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Danube Meadow Data (Germany)

Source of data

Ellenberg (1956), Mueller-Dombois & Ellenberg (1974). The species data used here comes from the R package dave written by Otto Wildi (dataset mveg), which is citing as source also Mueller-Dombois & Ellenberg (1974). Species names have been changed from abbreviations used in dave into full names according to the Mueller-Dombois & Ellenberg (1974). Header data have been retyped from Mueller-Dombois & Ellenberg (1974). Ellenberg values have been manually assigned to species using JUICE software.

Partial scan of the original data table reprinted in Mueller-Dombois & Ellenberg (1974). Values represent percentage biomass, and the superscript added to some values (e.g. +o) represents species vitality (low in this case).

Description of the dataset

Dataset represents an example of phytocoenological data of meadow communities, sampled along the gradient of increased biomass of Arrhenatherum elatius. Biomass (not cover) of each species was estimated, using the approach of Knapp (1929)1) - as a percentage proportion of total biomass, estimated for the whole plot (estimations were checked against real weightings of fresh biomass in the field). Therefore, sum of species values in each plot are close to 100%; the percentage proportion of openings within the plots were also recorded, together with plot area and hay yield (see Environmental data).

The original table contains 25 plots (10-25 m2) and 94 species. In the original table, samples are sorted along increasing dominance of Arrhenatherum elatius. In Mueller-Dombois & Ellenberg (1974), three vegetation types are distinguished using manual table sorting (for details see Environmental variables) - while the first type (Bromus-Arrhenatherum community) is relatively distinct, the other two (Geum-Arrhenatherum and Cirsium-Arrhenatherum community) are relatively continuous, and the dataset contains one outlier2) (Gauch & Whittaker 1981).

This dataset has been used in numerous studies to demonstrate functionality of various methods of analysing community data. Hill (1979) used it as an example dataset for TWINSPAN, Hill & Gauch (1980) used it to demonstrate DCA.


Germany, Danube valley south of Ulm.

Environmental variables

Name of variable Description
areaRelevé area [m2]
openingsOpenings in vegetation [% area]
yieldHay yield [kg×100/ha]3)
veg.typeVegetation type (A, B, C or D, see details below)
Light, Temp, Cont, Moist, React, Nutr Mean Ellenberg indicator values for light, temperature, continentality, moisture, soil reaction and nutrients (calculated as mean of species indicator values not weighted by species biomass)

Vegetation types (variable veg.type) are according to Table 9.7 in Mueller-Dombois & Ellenberg (1974). The codes A, B and C stands for:

  • A - Bromus-Arrhenatherum community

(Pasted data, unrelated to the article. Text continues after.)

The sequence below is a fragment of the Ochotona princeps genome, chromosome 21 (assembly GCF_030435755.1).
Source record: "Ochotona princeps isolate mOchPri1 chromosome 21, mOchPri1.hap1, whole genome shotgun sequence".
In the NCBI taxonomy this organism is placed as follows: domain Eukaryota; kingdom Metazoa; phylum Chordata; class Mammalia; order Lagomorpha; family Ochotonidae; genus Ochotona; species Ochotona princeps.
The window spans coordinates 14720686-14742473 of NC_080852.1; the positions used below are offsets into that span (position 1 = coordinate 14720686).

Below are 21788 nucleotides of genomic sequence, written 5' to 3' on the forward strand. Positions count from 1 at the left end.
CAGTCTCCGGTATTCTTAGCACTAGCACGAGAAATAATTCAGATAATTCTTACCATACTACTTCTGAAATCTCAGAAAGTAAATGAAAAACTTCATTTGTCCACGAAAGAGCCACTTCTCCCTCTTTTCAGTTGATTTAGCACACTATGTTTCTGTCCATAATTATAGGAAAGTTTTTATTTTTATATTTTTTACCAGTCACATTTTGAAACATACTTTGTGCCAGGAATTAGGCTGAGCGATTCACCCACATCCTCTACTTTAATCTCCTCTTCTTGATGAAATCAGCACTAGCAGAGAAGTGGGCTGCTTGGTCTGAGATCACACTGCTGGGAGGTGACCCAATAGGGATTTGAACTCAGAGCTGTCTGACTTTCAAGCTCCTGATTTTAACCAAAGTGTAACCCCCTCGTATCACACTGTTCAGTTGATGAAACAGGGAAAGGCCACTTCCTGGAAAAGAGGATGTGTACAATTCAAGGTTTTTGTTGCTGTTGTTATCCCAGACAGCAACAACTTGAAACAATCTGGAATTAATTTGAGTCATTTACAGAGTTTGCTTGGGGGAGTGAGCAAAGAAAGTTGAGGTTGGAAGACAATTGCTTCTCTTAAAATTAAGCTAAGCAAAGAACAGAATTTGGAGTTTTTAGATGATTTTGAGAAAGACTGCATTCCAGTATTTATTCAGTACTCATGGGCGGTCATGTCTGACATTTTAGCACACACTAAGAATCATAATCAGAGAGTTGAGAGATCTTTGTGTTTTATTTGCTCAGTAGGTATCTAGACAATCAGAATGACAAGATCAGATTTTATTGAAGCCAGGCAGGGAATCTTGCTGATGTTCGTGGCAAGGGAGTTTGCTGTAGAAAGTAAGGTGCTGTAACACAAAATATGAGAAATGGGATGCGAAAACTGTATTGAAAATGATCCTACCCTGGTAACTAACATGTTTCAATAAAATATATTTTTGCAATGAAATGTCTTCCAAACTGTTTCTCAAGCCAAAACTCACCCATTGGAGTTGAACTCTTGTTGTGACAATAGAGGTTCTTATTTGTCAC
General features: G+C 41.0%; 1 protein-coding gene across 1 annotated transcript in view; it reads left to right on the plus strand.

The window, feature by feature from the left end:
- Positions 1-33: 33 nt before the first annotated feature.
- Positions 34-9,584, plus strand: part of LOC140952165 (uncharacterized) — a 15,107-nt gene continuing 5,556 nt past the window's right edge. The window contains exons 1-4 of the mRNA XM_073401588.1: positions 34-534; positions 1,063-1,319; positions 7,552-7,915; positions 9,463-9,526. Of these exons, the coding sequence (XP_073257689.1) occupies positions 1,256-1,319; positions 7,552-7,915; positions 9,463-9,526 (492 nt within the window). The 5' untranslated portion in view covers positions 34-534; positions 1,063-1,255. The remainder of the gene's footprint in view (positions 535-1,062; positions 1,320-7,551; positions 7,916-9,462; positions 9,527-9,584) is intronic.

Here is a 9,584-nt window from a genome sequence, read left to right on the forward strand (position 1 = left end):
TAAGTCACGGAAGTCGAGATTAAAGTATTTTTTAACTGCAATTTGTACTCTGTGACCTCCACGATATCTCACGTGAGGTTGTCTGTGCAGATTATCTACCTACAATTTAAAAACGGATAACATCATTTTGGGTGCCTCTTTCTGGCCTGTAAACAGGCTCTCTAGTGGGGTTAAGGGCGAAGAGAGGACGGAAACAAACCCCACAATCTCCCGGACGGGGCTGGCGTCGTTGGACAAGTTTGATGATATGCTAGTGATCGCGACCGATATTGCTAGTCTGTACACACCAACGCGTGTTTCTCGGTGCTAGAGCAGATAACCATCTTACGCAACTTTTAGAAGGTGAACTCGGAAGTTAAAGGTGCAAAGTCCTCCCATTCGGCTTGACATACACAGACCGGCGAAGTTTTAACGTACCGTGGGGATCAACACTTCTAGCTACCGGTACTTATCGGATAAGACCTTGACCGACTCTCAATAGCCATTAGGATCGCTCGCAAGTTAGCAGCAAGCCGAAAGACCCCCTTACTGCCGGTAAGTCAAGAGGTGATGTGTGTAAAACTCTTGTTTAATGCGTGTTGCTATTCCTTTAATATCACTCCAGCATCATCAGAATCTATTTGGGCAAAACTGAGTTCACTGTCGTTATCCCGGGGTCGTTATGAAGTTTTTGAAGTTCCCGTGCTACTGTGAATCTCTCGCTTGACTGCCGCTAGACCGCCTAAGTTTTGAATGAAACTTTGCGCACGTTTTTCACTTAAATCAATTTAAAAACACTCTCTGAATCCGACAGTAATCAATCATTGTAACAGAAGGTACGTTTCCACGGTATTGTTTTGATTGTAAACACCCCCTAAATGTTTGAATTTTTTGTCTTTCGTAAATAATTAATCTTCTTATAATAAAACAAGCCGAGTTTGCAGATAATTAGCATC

• B - Geum-Arrhenatherum community
  • C - Cirsium-Arrhenatherum community
  • D - releve 19, which has been deleted from the original Ellenberg's table, since its composition is quite different (contains Arrhenatherum elatius and Festuca pratensis, but other dominant species are Phalaris arundinacea and Glyceria fluitans)

Data for download

File name File type Description
danube-meadow-data.xlsx Excel file Contains sample × species matrix, header data, Ellenberg indicator values for species
danube.spe.txt tab-delimited txt format Sample × species matrix (48 samples in rows, 171 species in columns, full species names, species values in percentage of biomass (not cover))
danube.env.txt tab-delimited txt format Environmental variable matrix (samples in rows, variables in columns, including calculated mean Ellenberg indicator values)
danube.ell.txt tab-delimited txt format species Ellenberg indicator values (species in rows, Ellenbergs in columns), assigned to individual species according to Ellenberg et al. (1992)

Script for direct import of data to R

danube.spe <- read.delim ('', row.names = 1)
danube.env <- read.delim ('', row.names = 1)
danube.ell <- read.delim ('', row.names = 1)


  • Ellenberg H. (1956): Aufgaben und Methoden in der Vegetationskunde. In: H. Walter, Einführung in die Phytologie IV/1, Stuttgart.
  • Ellenberg H., Weber H.E., Dull R., Wirth V., Werner W. & Paulissen D. (1992): Zeigerwerte von Pflanzen in Mitteleuropa. Scripta Geobotanica, 18: 1-248.
  • Gauch H.G. & Whittaker R.H. (1981): Hierarchical classification of community data. Journal of Ecology, 69: 537-557.
  • Hill M.O. (1979): TWINSPAN: A FORTRAN Program for Arranging Multivariate Data in an Ordered Two-way Table by Classification of the Individuals and Attributes. Cornell University, Ithaca, NY.
  • Hill M.O. & Gauch H.G. (1980): Detrended correspondence analysis: An improved ordination technique. Vegetatio, 42: 47-58.
  • Mueller-Dombois D. & Ellenberg H. (1974): Aims and Methods of Vegetation Ecology. John Wiley & Sons, New York, Chichester, Brisbane, Toronto.
This approach is considered to be more quantitative than Braun-Blanquet scale estimating just species cover, and “has been applied widely in investigating pastures and tall-grass stands for their feed value” (Mueller-Dombois & Ellenberg 1974, p. 64).
classified into a group D here
In original table (Tab. 9.7 in M-D & E 1974) were some values recorded as <8 - these values were arbitrarily replaced by 5.
en/data/danube.txt · Last modified: 2019/02/02 12:56 by David Zelený